Dr. Iain Douglas Hamilton’s letter to the President and Prime Minister of Sri Lanka
A special message by Dr. Iain Douglas-Hamilton D.Phil., C.B.E (Founder and CEO of Save the Elephants) was delivered to the President and Prime Minister of Sri Lanka. He was joined by few other African elephant conservationists. His letter states:
“I want to offer my congratulations to the government of Sri Lanka for the laudable decision to destroy ivory stocks. This action is particularly important this year as matters are coming to a head on the question of how many elephants can survive in the face of the intense exploitation we have seen in the last five years.
In 2014, Save the Elephants published research estimating that 100,000 elephants had been killed in Africa in the years 2010-2012. Essentially this rate of attrition has not significantly decreased in 2013, 2014 and 2015, although in some corners of Africa the anti-poaching efforts are proving effective. At risk are both elephants and African livelihoods.
With this stockpile destruction, Sri Lanka is joining the ranks of China, Ethiopia, Hong Kong SAR, India, Kenya, Mozambique, Republic of Congo, Thailand, UAE and USA in standing against illegal trafficking in ivory, a trade which forms part of the USD$19 billion illegal wildlife trade, the fourth most lucrative illicit trade in the world. This action is also in keeping with the principles of the Elephant Protection Initiative, an African-led initiative which calls the countries of the world to put ivory stockpiles beyond commercial use.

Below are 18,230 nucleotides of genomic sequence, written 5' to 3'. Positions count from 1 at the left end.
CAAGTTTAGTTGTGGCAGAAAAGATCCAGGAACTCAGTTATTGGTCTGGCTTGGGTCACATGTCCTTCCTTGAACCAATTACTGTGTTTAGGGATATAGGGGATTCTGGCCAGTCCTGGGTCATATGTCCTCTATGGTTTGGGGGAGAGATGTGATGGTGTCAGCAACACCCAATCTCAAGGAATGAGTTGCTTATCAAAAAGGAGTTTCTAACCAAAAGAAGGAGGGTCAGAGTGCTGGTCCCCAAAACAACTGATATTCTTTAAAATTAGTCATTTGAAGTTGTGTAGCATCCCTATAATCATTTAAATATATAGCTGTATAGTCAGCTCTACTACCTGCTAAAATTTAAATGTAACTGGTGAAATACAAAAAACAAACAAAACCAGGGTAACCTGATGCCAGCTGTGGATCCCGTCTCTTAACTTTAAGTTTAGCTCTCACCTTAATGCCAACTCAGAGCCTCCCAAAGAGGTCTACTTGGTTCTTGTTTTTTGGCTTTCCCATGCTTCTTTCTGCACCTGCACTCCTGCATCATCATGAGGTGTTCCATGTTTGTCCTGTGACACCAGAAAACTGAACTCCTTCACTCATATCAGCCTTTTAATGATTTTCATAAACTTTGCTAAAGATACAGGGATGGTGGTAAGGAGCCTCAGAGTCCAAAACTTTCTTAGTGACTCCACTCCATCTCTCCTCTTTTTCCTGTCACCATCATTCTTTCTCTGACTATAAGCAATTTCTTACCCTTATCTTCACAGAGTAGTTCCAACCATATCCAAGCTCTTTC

Asia has led the way in helping secure a future for elephants. In 2015 where we saw the astonishing declaration by China and the US to shut down their domestic markets, and a colossal drop in the price of ivory in China. Hong Kong has voted to ban the trade in the territory, a decision recently backed by their Chief Executive. And now Sri Lanka has set 2016 off to a good start with this ivory destruction.
Sri Lanka is sending a message to the world that ivory should be without worth; elephants have value when alive. This is a critical message to send particularly to the religious world, as they are sensitized about the threat religious ivory poses to elephant populations in Africa.
As we applaud Sri Lanka for the brave effort to help stop trafficking of ivory, we are mindful that human elephant conflict is a common threat we share both in African and Asian countries. Save the Elephants is pleased to be working with The Sri Lankan Wildlife Conservation Society to help create a tolerant relationship between man and elephants through research into Asian honey bees and whether they can serve as a mitigation measure against Asian elephants. This measure has been effective in Kenya, and we hope that it brings similar relief to the people of Sri Lanka.
I am heartened by the coalition that is building between African countries and Asia in securing a future for elephants. It is known that the ivory being destroyed passed through Kenya, a country that is shoring up its defenses to resist being a transit for the illicit trade. We also recognize that much of this ivory originated in Tanzania, a country that is now working to recover its vast elephant herds after an estimate of 65,000 were killed between 2009 and 2015. Sri Lanka’s destruction of this ivory stands against this heedless destruction of the sentient beings I have studied for 50 years.
There is urgent need for concerned individuals, scientists, conservation organisations, businesses, actors and activists, politicians and governments themselves to join arms to take united international action to stop the killing, trafficking, and demand for ivory. We cannot waver in our efforts to deal a decisive final blow to the crisis facing elephants.”